10 questions to ask about accommodations before allowing employees to work from home

Published
  • October 18 2016, 4:47am EDT
Telecommuting is a rising workplace reality as 3.7 million employees work from home at least half the time. As more technologies become available, almost half the working population in the United States hold jobs that are compatible with at least partial telework.

Brian Kost, senior director of the Workplace Possibilities program at The Standard, has identified ten questions for employers to consider to ensure the ergonomic needs of their remote employees don’t go unnoticed.

Overview

Telecommuting is a rising workplace reality, as 3.7 million employees work from home at least half the time, according to GlobalWorkplaceAnalytics.com. As more technologies become available, almost half of the working population in the United States hold jobs that are compatible with at least partial telework.

Brian Kost, senior director of the Workplace Possibilities program at The Standard, has identified 10 questions advisers can help employers answer to ensure the ergonomic needs of remote employees don’t go unnoticed.

How can accommodating an employee who works from home benefit the organization?

Just because a teleworker is not in the office does not mean an employer can overlook his or her work environment. Bad ergonomic habits, if left unaddressed, could mean higher healthcare costs for the employer, lower productivity and the increased potential for an employee to sustain a medical condition.

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Where will the employee be working from in his or her home?

Working from home might mean working in a more casual environment than the traditional workplace. Casual can mean more comfortable, but from an ergonomics perspective, it can also mean bad posture, muscle strain and potential pain later.

Can the person work in a solitary environment?

If deciding whether or not an employee can work remotely, there are a variety of things an employer will want to take into consideration – especially the person’s emotional capacity to work in a different or solitary environment. Often, employers will request that an employee who wants to work remotely on a permanent basis fill out an assessment form to determine if the person is a good fit or has the right temperament for telecommuting.

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Will the employee be working outside his or her home?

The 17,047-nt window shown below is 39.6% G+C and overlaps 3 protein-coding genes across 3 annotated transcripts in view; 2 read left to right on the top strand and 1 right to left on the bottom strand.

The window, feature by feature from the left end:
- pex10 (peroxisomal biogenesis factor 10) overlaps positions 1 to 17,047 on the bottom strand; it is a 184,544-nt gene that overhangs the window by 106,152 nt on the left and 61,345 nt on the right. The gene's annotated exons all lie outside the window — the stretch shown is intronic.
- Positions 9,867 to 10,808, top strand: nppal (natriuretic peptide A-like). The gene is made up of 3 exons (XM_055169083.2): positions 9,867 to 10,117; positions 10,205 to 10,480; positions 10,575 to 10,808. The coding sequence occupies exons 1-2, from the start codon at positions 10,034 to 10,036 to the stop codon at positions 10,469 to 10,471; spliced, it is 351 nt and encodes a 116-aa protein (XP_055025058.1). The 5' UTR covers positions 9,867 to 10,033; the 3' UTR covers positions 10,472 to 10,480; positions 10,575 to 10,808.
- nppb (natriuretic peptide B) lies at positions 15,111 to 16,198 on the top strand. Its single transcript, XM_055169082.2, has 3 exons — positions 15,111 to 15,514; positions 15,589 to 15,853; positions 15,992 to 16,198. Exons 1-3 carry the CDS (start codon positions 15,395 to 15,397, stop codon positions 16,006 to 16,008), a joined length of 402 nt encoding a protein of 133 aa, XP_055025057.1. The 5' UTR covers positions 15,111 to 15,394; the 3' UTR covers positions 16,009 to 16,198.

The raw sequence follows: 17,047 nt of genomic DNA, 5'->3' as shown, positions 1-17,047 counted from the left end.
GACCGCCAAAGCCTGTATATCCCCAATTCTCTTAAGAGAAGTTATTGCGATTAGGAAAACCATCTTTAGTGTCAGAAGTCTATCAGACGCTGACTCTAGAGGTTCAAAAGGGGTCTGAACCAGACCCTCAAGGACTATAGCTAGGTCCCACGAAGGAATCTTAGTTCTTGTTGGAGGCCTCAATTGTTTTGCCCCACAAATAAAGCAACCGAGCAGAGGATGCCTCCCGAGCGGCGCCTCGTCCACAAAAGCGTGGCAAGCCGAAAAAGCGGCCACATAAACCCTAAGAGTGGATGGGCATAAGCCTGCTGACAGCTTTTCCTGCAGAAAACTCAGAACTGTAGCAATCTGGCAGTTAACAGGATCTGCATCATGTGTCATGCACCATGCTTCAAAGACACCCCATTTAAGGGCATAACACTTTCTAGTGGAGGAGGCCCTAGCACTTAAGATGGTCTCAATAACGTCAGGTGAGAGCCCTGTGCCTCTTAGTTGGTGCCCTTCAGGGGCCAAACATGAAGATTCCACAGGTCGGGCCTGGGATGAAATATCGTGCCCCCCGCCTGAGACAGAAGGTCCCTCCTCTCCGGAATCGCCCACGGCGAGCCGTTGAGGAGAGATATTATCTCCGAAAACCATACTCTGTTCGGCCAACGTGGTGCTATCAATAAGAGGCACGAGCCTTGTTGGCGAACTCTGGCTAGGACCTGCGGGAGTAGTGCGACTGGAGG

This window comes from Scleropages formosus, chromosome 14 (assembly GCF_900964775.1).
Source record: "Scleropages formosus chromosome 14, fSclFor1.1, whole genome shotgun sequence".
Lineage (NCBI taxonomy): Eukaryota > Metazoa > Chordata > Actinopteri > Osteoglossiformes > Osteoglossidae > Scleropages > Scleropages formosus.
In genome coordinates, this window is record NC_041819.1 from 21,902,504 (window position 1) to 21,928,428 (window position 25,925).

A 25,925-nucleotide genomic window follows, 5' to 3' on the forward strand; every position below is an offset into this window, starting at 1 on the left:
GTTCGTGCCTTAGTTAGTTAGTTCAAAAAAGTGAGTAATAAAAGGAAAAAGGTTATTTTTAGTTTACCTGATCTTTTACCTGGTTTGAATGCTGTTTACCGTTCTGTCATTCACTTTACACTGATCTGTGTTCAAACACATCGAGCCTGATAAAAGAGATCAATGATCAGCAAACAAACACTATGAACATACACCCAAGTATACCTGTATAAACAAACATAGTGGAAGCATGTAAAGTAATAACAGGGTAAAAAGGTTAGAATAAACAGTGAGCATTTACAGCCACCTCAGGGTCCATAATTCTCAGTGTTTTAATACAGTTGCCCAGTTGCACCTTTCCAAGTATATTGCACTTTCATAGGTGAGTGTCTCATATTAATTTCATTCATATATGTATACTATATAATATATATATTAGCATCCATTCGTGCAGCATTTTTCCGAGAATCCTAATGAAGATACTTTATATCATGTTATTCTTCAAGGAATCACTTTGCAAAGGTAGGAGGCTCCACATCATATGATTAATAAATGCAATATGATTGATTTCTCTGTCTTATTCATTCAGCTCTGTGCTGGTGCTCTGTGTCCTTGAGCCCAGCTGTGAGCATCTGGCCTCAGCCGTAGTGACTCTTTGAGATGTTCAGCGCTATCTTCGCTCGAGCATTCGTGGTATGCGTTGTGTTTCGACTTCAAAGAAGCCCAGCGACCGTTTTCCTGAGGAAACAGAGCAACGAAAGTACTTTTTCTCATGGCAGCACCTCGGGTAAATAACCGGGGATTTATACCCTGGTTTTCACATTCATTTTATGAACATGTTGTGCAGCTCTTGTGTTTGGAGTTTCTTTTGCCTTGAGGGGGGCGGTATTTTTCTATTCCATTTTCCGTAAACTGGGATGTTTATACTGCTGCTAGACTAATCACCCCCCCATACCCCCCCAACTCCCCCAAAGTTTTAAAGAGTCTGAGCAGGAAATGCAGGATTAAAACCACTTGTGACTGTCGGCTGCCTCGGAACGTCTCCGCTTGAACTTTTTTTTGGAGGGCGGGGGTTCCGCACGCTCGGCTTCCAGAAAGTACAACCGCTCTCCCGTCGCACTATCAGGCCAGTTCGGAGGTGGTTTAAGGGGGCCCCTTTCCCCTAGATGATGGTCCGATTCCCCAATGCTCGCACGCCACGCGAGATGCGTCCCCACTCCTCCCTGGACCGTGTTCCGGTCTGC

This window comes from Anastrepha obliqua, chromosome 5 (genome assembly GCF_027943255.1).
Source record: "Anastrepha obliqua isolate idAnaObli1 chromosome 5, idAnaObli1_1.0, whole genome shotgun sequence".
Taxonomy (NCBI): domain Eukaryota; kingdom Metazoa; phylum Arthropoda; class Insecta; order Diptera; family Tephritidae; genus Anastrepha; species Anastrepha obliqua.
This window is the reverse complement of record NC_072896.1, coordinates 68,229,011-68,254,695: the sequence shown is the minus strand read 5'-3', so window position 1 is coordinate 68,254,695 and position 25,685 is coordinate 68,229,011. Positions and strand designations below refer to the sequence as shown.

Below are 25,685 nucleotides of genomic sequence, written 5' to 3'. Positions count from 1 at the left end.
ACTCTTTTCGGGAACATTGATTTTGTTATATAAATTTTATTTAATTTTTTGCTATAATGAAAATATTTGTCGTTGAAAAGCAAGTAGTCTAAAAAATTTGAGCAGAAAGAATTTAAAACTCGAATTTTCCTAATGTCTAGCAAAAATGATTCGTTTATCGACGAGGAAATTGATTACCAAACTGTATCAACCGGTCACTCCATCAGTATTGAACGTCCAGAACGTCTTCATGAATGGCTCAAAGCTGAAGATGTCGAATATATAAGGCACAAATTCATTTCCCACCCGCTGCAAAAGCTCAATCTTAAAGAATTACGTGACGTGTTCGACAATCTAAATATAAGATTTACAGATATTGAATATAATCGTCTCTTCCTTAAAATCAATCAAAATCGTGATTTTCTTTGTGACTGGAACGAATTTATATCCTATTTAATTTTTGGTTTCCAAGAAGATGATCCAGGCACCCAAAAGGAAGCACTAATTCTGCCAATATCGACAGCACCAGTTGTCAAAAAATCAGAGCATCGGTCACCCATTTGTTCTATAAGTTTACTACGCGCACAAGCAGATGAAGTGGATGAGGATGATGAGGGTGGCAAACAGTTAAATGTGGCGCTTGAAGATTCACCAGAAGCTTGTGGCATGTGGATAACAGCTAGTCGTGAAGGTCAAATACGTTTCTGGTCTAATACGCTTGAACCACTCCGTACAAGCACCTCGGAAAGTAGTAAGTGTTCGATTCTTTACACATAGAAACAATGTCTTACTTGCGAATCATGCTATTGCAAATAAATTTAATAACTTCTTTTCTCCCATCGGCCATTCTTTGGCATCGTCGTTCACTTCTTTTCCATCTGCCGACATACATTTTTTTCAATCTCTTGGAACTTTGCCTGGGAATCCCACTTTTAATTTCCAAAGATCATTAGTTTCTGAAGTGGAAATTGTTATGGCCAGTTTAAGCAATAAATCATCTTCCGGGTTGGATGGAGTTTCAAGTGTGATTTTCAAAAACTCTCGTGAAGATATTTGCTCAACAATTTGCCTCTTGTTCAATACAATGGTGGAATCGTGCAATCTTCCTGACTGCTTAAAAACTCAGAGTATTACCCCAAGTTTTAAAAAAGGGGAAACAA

If an employee doesn’t have a proper work environment in their home or are attempting to work from another location, such as a coffee shop, they also could be putting themselves at risk for serious musculoskeletal issues.

Does the employee have the right workstation set up?

Having a dedicated space set up with ergonomics in mind is the first step to a successful work-from-home environment. Some of the most helpful solutions for telework arrangements are a proper-fitting chair, computer screens that are adjusted to the right height and ergonomic keyboards.

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Will the employee have proper safeguards in place to ensure proprietary information is not at risk?

Many organizations, universities and government agencies ask employees to complete and sign a telework agreement before being allowed to work at home. Similar to the assessment that evaluates temperament, these agreements evaluate the employee’s environment by requiring him or her to complete a home safety checklist. The checklist covers the employee’s workstation, home safety and security. Remember: Security of an employer’s property, such as a computer, is also important.

Does the employee have a medical condition or injury that requires accommodations?

It’s important to ensure that an employee has the proper equipment suited for his or her needs. A fitted chair to improve posture and reduce back strain, or an ergonomic keyboard to reduce tension on muscles could both prevent future injuries or pain.

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Can the employer's disability carrier provide accommodations or provide the right set up to help the employee at home?

Consultants from the employer’s disability carrier can help make sure your employees have an ergonomically friendly telework setup to help them achieve optimal productivity and encourage healthy behaviors.

Would the employee allow an ergonomic consultant to assess their home work-space to determine the right set up?

While some employees may be weary of having someone come to their home to help adjust or implement their workstation stet up, it’s an important part of the process. If that isn’t an option, the Occupational Safety & Health Administration has an online tool that can help employees create a safe and personalized workstation, all while reinforcing proper mechanics.

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Does the employer have a vendor to source ergonomic equipment?

Not all vendors that work with an employer’s facilities services department can source ergonomic equipment, or the right type of ergonomic equipment. A consultant from the employer’s disability carrier can help weigh in on options and what should be taken into consideration before an item is purchased.